The previous thrilling installment of our model portfolio saw us undertake some major asset allocation surgery – diversifying into global property, inflation retardant government bonds, and fruity small caps.
How has that worked out?
Well, none too shabbily. The property fund is up nearly 9% on the quarter, the small caps are up over 9% (outstripping our other equity holdings, as you might hope during good times) and even our index-linked bonds posted a 3.44% gain.
In fact every single asset has soared, with the rising dollar acting like a thermal under the wings of much of our overseas allocation. (As the dollar advances so does the value of our US assets).
Here’s the portfolio latest in glorious spreadsheet-o-vision:
It’s been an exceptionally benign quarter, as the tree rings of our portfolio show a growth spurt of over 6%.
That means our portfolio is up £4,800 and 31% from year zero.
The Slow & Steady portfolio is Monevator’s model passive investing portfolio. It was set up at the start of 2011 with £3,000 and an extra £870 is invested every quarter into a diversified set of index funds, heavily tilted towards equities. You can read the origin story and catch up on all the previous passive portfolio posts here.
These are the times when it’s easy to be an investor – when everything you touch turns up trumps.
Just looking at the numbers releases feelgood juice. I can feel the indestructibility chemicals bathing my ego.
Which definitely makes this a good time to keep myself on edge by reading a doomster post or two about wildly overvalued markets.
Things have gone so well for so long that we’re in danger of losing touch with the feelings of loss and despair handed out by the market in 2008. It’s starting to feel like it happened to someone else.
Recently my mum inquired about how well her portfolio was doing. I was reluctant to say. I don’t want her to get used to the idea that equities only go up.
I try to think of it like some crazy game show. The money isn’t mine until I bank it. The earlier I bank it the less likely I am to hit the jackpot. Taking losses is as big a part of the game as enjoying the high rolls. Except losing is much more painful, so don’t overreach yourself.
Rebalancing is a good way to take a little risk off the table if you’ve been riding your luck for a while.
It’s worth mentioning that I don’t know how this new version of the Slow & Steady portfolio stacks up against the previous version. I make it my business not to know. The decision is made and there’s nothing more pointless than buyer’s remorse. I’m not going to torture myself with alternative histories.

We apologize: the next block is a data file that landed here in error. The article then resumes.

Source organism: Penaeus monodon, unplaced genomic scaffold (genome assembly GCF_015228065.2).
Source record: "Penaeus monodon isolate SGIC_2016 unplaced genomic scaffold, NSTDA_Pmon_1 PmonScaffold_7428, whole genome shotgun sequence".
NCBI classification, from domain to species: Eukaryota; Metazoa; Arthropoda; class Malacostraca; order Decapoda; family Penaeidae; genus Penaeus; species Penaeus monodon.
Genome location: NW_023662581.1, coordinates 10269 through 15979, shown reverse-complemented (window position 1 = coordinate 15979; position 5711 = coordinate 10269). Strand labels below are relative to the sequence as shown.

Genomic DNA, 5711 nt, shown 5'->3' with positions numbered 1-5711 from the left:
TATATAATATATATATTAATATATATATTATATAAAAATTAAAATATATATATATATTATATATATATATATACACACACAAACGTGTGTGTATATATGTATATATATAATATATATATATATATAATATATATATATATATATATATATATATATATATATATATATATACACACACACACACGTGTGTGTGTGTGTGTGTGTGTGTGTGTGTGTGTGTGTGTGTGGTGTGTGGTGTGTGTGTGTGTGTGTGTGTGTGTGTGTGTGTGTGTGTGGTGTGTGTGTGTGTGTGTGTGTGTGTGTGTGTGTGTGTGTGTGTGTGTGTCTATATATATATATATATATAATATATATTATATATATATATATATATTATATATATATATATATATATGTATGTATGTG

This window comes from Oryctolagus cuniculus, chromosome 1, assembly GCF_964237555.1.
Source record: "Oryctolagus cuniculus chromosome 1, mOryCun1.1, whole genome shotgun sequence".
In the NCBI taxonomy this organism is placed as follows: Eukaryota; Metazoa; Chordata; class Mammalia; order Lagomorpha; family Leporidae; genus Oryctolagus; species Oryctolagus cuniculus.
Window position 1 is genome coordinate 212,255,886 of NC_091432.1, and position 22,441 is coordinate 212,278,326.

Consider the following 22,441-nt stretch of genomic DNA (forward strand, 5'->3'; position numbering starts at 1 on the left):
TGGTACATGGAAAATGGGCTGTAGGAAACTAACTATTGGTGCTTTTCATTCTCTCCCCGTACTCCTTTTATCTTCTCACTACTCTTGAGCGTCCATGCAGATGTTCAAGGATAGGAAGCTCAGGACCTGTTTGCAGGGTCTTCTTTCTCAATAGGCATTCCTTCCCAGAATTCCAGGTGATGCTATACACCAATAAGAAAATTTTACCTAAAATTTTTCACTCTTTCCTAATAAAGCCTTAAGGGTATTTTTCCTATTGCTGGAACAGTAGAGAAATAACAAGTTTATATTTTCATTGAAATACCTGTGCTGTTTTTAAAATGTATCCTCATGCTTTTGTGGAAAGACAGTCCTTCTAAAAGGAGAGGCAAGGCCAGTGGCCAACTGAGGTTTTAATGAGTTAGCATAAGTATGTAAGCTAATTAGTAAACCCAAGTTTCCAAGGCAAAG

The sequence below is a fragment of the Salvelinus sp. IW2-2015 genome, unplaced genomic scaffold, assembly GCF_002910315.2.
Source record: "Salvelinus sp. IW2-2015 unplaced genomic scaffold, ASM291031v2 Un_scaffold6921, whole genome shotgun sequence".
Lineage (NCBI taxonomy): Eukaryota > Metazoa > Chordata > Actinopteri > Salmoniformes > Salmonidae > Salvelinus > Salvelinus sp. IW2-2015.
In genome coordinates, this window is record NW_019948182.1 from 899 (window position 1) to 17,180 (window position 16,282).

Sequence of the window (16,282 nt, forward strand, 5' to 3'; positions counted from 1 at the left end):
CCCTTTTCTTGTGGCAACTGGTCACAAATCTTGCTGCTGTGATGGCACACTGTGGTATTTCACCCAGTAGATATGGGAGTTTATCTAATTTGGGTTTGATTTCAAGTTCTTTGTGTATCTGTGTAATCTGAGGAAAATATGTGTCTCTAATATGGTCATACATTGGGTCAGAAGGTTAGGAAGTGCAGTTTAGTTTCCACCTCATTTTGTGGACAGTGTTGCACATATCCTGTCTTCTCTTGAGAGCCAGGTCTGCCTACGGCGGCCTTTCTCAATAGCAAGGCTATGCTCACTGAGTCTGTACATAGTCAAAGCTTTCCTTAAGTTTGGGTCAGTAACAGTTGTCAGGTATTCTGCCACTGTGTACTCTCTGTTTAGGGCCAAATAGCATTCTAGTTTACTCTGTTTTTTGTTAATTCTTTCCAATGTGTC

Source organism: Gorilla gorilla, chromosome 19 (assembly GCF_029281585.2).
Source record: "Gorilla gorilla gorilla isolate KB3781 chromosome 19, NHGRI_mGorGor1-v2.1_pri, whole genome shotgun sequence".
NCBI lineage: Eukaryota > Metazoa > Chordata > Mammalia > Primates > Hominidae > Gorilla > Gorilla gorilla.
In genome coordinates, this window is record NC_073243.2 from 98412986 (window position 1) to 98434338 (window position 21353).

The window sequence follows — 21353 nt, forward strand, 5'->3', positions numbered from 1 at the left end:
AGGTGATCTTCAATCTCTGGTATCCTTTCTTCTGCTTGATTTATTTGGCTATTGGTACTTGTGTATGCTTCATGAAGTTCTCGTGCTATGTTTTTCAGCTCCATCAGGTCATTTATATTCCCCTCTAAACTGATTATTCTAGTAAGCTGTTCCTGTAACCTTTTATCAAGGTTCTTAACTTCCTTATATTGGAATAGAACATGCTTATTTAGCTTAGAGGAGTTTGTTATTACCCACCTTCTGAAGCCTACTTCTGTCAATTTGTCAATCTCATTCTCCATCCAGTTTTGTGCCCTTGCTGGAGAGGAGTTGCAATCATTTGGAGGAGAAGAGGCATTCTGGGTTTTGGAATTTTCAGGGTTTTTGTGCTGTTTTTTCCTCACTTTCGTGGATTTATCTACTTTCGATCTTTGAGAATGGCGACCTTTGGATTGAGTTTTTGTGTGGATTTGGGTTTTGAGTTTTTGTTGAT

Even if this new version has its nose in front then it may not stay there. And the difference will be slight.
In any case, there’s an infinite number of portfolios that are doing better and worse. I didn’t choose any of them.
This is the one I did choose and the underlying strategy is sound. That will do me.
In other news we’ve earned £12.99 in interest income from our UK Government bond fund. We celebrate by automatically reinvesting it back into our accumulation funds – adding a few extra ice crystals to our burgeoning snowball.
Every quarter we sink another £870 into the market’s whirlpool. Our cash is divided between our seven funds according to our asset allocation.
We use Larry Swedroe’s 5/25 rule to trigger rebalancing moves, but all’s quiet this quarter. So we’re just topping up with new money as follows:
Vanguard FTSE UK All-Share Index Trust – OCF 0.08%
Fund identifier: GB00B3X7QG63
New purchase: £87
Buy 0.537 units @ £162.04
Target allocation: 10%
Developed world ex-UK equities
Vanguard FTSE Developed World ex-UK Equity Index Fund – OCF 0.15%
Fund identifier: GB00B59G4Q73
New purchase: £330.60
Buy 1.424 units @ £232.15
Target allocation: 38%
Global small cap equities
Vanguard Global Small-Cap Index Fund – OCF 0.38%
Fund identifier: IE00B3X1NT05
New purchase: £60.90
Buy 0.311 units @ £195.99
Target allocation: 7%
Emerging market equities
BlackRock Emerging Markets Equity Tracker Fund D – OCF 0.27%
Fund identifier: GB00B84DY642
New purchase: £87
Buy 71.078 units @ £1.22
Target allocation: 10%
BlackRock Global Property Securities Equity Tracker Fund D – OCF 0.23%
Fund identifier: GB00B5BFJG71
New purchase: £60.90
Buy 37.202 units @ £1.64
Target allocation: 7%
Vanguard UK Government Bond Index – OCF 0.15%
Fund identifier: IE00B1S75374
New purchase: £121.80